[…] Greg Harmon on Web Traffic Numbers « Reinventing the Newsroom reinventingthenewsroom.wordpress.com/2009/10/15/harmon_on_traffic_numbers – view page – cached Posted in Branding, Communities, Paid Content by reinventingthenewsroom on October 15, 2009 — From the page […]
Thanks for the followup. Also a size-large attaboy to Greg Harmon for expanding on the original ITZ-Belden presentation. For example, the 40,000 UV count with 20,000 local from Billings, Montana (~90,000 population) makes a lot more sense and is roughly in line with NAA-Nielsen numbers which seem to indicate UV’s of 20-25 percent in the aggregate among metro dailies.
For the ink-stained wretches among us who come from news side, crunching these kinds of numbers tends to prompt a thousand yard stare, but the local UV’s are important to the business side of things if you consider that there seems to be two divergent directions the business of journalism is taking as it transits online. One direction is that the media “play” should be targeted at a global audience where the scale dictates that what counts most are sheer page hits. The New York Times, for example, in its effort to maintain its position as a national newspaper of record falls into this category which, for want of a better term, can be called the top-down model.
At the other end of the spectrum are local efforts such as the West Seattle Blog, Voice of San Diego, or Howard Owens’ Batavian which are coming at things from a bottoms-up model. And one of the bigger problems faced by smaller news orgs now spooling up is that without accurate anticipated visitor numbers it’s difficult to measure the bottom threshold of where a community’s size can support some type of initially adequate yet growable and sustainable effort. Is there a potential business model for small local operations? Maybe, if you consider a couple of somewhat rhetorical questions.
Here’s the first question: Why would a Billings, Montana hardware store owner expect to sell a hammer to a kid in Bulgaria?
And here’s another one: Is it better to sell ads against 200,000 page hits at $.50 per CPM, or is it better to sell against 20,000 localized page hits at $20 per CPM?
It also seems to me that one of the larger points of confusion about local traffic is because current analysis tools tend to be geared toward the top-down business model. It shouldn’t be that difficult, for example, to use a combination of server logs with IP addresses, cookies, and required-for-story-comments registered logins to get some fairly accurate numbers on locals. And those numbers don’t have to be perfect; they just need to be in the ballpark. They also need to be simple enough for a local merchant to understand without a 30-minute eye-glazing technical explanation. Having such a localized analytical tool also raises a couple of other potentials:
The first is that it gives local merchants a means to budget for an ad spend on a regular basis. Local content is also probably going to have fewer traffic spikes with the exception of the rare man-bites-dog story, for example.
Yet another potential is that although there are proponents of the idea that citizen journalism is the future of news content, the reality is that it has never really gotten much traction. And one reason is because writers need to be paid.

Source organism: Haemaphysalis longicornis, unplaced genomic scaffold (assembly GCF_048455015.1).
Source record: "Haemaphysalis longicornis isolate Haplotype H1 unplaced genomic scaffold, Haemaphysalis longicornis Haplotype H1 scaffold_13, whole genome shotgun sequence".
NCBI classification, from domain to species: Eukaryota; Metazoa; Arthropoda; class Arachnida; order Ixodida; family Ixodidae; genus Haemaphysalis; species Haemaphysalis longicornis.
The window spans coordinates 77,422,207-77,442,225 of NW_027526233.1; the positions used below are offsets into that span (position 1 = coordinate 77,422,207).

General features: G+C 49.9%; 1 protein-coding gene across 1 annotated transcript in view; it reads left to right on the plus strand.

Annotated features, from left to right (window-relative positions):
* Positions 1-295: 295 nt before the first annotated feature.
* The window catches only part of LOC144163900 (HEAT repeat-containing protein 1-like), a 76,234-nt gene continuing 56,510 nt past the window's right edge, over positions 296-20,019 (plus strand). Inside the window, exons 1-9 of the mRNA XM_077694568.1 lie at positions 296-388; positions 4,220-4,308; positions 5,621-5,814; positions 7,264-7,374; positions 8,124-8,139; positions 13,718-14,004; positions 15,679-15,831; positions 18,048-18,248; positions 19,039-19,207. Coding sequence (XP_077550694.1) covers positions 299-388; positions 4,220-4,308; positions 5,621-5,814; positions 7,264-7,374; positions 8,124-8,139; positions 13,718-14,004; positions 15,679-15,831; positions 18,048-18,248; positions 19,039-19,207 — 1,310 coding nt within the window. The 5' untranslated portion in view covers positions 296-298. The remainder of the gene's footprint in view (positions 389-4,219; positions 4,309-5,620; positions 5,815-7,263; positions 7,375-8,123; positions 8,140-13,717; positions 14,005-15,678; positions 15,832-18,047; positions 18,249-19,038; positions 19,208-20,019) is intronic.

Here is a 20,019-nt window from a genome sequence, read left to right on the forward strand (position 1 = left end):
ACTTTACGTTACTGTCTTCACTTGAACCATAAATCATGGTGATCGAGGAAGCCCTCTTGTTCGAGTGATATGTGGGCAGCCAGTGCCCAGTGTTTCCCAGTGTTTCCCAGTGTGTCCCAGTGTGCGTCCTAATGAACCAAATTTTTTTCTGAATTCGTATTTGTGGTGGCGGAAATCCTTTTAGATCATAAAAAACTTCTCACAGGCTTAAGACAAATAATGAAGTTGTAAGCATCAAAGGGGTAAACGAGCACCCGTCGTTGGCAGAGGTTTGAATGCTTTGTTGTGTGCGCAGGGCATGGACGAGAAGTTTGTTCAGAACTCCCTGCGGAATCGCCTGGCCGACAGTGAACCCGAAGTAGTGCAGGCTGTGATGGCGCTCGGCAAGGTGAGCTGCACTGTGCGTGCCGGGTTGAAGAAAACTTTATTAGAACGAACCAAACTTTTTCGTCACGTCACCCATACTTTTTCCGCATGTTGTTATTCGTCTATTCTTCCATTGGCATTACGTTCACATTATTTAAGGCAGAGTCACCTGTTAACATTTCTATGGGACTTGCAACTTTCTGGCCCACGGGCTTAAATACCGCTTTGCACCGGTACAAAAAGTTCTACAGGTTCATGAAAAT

In a story which ran in Forbes, late last month, tech entrepreneur Neil Senturia said he is launching U.S. Local News Network which would attempt to bring yet another national-based model into the local sphere.
“Our business model is Starbucks, not Pizza Hut,” Senturia is quoted as saying.
What was also interesting was that Senturia said he would be eliminating a previous “goofball” writer payment model in which “reporters were paid with stipends plus an 80 percent cut of the ad revenue generated by the pages on which their stories appear.”
Forbes never asked Senturia why it was a goofball idea, and you’re left to wonder if there was something fundamentally flawed about the payment model or if something simpler such as the rate being too high was the problem.
That’s all well said, Perry, thank you for it.
And glad you appreciated the followup. Took a while to come together because I was in deep water mathematically, but I hope it added something to the larger discussion.
[…] loyal users who want the kind of journalism in which Slate specializes. That took me back to my recent discussion with Greg Harmon about traffic numbers and how newspaper audiences may be a lot smaller than […]
[…] Jason Fry does a great job breaking down the numbers with Greg Harmon in this piece on Reinventing the Newsroom. Harmon’s analysis examines just how unique those visitors truly are and how a relatively small portion of users who delete their browser cookies can wreak havoc on the accuracy of the number. […]
[…] few over the empty many. (See also Slate’s David Plotz on core readers vs. drive-bys, and my own conversation about traffic stats with Greg […]
[…] Jason Fry does a great job breaking down the numbers with Greg Harmon in this piece at Reinventing the Newsroom. Harmon’s analysis examines just how unique those visitors truly are and how a relatively small portion of users who delete their browser cookies can wreak havoc on the accuracy of the number. […]
[…] goes right back to my conversation in the fall with Belden Interactive’s Greg Harmon. The first place Harmon tried to make sense […]
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Web veteran Jason Fry explores the challenges faced by newspapers in the digital world.